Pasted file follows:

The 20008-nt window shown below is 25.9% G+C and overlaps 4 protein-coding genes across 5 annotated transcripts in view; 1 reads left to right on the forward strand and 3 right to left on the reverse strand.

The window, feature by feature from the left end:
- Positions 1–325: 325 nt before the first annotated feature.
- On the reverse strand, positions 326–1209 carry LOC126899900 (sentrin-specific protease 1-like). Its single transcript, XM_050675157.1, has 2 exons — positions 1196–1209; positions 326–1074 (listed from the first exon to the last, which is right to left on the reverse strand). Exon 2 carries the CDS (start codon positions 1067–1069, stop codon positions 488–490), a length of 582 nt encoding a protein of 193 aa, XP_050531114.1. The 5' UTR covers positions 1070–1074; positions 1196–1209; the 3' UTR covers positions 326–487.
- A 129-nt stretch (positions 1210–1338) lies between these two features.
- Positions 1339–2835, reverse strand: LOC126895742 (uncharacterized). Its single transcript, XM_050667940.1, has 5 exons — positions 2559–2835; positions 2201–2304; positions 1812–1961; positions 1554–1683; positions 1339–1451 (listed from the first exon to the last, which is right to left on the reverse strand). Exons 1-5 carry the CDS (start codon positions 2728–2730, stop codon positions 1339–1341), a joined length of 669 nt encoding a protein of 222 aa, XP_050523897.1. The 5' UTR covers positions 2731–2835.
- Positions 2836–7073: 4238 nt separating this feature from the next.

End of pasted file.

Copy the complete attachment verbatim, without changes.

The 20008-nt window shown below is 25.9% G+C and overlaps 4 protein-coding genes across 5 annotated transcripts in view; 1 reads left to right on the forward strand and 3 right to left on the reverse strand.

The window, feature by feature from the left end:
- Positions 1–325: 325 nt before the first annotated feature.
- On the reverse strand, positions 326–1209 carry LOC126899900 (sentrin-specific protease 1-like). Its single transcript, XM_050675157.1, has 2 exons — positions 1196–1209; positions 326–1074 (listed from the first exon to the last, which is right to left on the reverse strand). Exon 2 carries the CDS (start codon positions 1067–1069, stop codon positions 488–490), a length of 582 nt encoding a protein of 193 aa, XP_050531114.1. The 5' UTR covers positions 1070–1074; positions 1196–1209; the 3' UTR covers positions 326–487.
- A 129-nt stretch (positions 1210–1338) lies between these two features.
- Positions 1339–2835, reverse strand: LOC126895742 (uncharacterized). Its single transcript, XM_050667940.1, has 5 exons — positions 2559–2835; positions 2201–2304; positions 1812–1961; positions 1554–1683; positions 1339–1451 (listed from the first exon to the last, which is right to left on the reverse strand). Exons 1-5 carry the CDS (start codon positions 2728–2730, stop codon positions 1339–1341), a joined length of 669 nt encoding a protein of 222 aa, XP_050523897.1. The 5' UTR covers positions 2731–2835.
- Positions 2836–7073: 4238 nt separating this feature from the next.